If you can see yourself as someone who has these worries, do not despair. There is no easy Street, for even those who we think live on easy street often have stresses and heartaches that would break the average person. What you do have and can become more aware of in your life is your great ability for resilience.

Resilience is a great thing. Think of resilience like the old Timex™ watch commercial, it means that you can take a licking and keep on ticking. It says that no matter what is thrown in front of you, you’ve developed a plan of action to get you where you want to go.  You have made contingency plans that if something happens, you have a workaround or a what to do next.  You are on top of it.  Do you have those plans?

You may not get to your final goal, however. If you don’t hit it, you’ll probably come close. That’s what insightful planning does. And if you do not get to where you want to be, at least you have a plan not to get to where you would hate to be. You know how to be resourceful, and you know how to be committed. Are your plans in place?

Have you considered weather, government, and global financial tragedies and set contingency plans accordingly?

So, I have to ask you, of what you have read so far, is this who you are or who you would like to be? Although most of us are aware of many of these problems and the fact that there’s going to be good and bad in all of our lives. We plan more seriously for where we want to go and much less for what could happen along the way. I don’t wish bad for anybody, yet I sincerely hope we all at least have some ideas of the what ifs.

If you are interested in information on planning for your future growth, please send me a quick reply. I will send you some info.

Thanks for being with me today.  I hope to be with you again tomorrow.

Pace Yourself

When I see new things, I want to do them. I’m a very kinesthetic learner. This means I want to see, do, touch, try, rip apart and put back together. I want to know what it can do, what it could do, and where both it’s positives and negatives begin and end. If you aren’t sure, I am one more of those tumultuous ENFP people.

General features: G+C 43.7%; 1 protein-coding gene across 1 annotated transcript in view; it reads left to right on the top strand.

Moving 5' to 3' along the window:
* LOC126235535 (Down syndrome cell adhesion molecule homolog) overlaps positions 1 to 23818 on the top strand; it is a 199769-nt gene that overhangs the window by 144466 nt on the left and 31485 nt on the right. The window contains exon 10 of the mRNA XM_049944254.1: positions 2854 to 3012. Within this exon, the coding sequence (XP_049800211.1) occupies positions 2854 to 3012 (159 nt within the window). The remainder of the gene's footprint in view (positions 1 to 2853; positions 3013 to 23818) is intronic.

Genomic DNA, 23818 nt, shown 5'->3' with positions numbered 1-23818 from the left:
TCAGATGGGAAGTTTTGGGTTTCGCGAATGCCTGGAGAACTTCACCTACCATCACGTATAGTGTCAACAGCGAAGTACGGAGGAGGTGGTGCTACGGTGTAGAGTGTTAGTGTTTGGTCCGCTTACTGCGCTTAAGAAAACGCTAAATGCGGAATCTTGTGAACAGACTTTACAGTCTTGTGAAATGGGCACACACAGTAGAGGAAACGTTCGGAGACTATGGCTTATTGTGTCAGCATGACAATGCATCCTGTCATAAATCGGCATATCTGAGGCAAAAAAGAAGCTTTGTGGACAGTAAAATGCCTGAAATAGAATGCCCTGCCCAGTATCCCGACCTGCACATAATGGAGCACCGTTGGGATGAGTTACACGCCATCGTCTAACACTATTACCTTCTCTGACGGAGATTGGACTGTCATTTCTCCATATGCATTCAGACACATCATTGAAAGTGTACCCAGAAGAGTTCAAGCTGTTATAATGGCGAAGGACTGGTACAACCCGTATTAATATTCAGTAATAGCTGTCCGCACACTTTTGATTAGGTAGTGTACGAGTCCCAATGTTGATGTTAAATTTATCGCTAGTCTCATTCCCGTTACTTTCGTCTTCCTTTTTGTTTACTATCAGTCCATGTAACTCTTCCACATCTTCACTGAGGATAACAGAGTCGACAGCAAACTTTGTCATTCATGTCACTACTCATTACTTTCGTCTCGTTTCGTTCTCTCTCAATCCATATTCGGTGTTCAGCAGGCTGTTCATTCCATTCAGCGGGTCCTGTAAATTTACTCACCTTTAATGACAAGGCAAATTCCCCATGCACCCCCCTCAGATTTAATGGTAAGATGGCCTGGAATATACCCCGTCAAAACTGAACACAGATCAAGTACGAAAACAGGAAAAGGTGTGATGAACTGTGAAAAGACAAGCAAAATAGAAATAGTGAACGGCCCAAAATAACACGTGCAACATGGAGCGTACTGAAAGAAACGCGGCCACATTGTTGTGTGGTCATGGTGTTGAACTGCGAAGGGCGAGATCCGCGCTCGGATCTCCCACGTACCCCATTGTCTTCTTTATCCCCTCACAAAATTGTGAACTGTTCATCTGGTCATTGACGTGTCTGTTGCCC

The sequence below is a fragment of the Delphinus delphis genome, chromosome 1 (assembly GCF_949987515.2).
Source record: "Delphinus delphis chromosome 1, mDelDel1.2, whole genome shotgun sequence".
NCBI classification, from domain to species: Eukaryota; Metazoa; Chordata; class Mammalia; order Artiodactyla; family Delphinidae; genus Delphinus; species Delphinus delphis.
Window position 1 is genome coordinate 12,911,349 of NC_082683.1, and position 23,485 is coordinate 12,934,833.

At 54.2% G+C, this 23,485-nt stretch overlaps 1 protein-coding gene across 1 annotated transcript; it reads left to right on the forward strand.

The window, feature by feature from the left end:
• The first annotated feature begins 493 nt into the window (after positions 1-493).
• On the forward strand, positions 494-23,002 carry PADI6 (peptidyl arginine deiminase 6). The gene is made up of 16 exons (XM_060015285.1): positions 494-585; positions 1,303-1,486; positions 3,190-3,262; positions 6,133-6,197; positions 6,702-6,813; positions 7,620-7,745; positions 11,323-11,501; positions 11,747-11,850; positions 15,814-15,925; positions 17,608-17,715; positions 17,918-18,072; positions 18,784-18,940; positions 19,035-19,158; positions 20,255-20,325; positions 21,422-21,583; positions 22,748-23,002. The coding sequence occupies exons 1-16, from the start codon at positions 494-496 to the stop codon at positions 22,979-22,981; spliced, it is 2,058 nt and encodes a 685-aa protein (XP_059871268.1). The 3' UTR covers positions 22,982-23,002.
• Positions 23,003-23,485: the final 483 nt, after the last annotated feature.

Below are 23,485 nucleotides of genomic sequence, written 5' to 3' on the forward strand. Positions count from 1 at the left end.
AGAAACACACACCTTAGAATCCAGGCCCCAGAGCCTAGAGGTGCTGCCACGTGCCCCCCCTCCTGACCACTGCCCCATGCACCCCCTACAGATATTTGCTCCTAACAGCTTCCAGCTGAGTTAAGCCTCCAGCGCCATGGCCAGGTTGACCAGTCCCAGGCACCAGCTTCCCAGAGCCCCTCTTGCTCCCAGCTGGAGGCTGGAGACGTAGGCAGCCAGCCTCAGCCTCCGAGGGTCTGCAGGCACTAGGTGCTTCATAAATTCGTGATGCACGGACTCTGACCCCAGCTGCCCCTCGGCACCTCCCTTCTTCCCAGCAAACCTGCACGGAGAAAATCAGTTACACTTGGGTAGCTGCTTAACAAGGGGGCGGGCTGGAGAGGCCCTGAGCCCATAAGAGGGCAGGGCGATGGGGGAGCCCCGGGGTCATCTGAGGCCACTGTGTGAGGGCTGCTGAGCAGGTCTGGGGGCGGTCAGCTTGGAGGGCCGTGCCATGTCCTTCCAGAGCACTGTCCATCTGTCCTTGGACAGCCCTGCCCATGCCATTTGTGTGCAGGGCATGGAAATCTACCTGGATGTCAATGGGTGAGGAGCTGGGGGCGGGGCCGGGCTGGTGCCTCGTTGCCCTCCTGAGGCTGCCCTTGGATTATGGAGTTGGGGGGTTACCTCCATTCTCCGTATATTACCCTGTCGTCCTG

The problem is, I often find myself overbooked and tied to so many commitments and due-by dates, I cannot get anything done well. I am not the only person like this. I know many people in the corporate world who face this type of problem on a daily basis. Luckily, I once worked for the smartest Chief Master Sergeant in the Air Force. When I found myself wrapped up in commitments, he would tell me to slow down.

When my Chief Master Sergeant told me to slow down, I had a tough time initially understanding what the Chief was trying to teach me. I was running full speed 12-hours a day, and I could not keep up. I had no idea how slowing down could get everything done. One thing I did know was that he never frivolously told anybody anything. If he told me to slow down, it was because he had been there, and he knew how to get out of the hole.

When a Chief Master Sergeant tells you to slow down, he is telling you to take grasp of your commitments. If something is needed and doable, do it. If other items are more urgent, do them first and get a reasonable extension for everything else. Have a plan of what you will do and when. Every time a new request or commitment comes in, put it into the plan. Does this mean your plans will change? Yep. A calendar or plan of To-Dos is never absolute. Plans and schedules are only directions that are hoped for until the next crisis or higher need shows up. You have to stay flexible in an ongoing situation.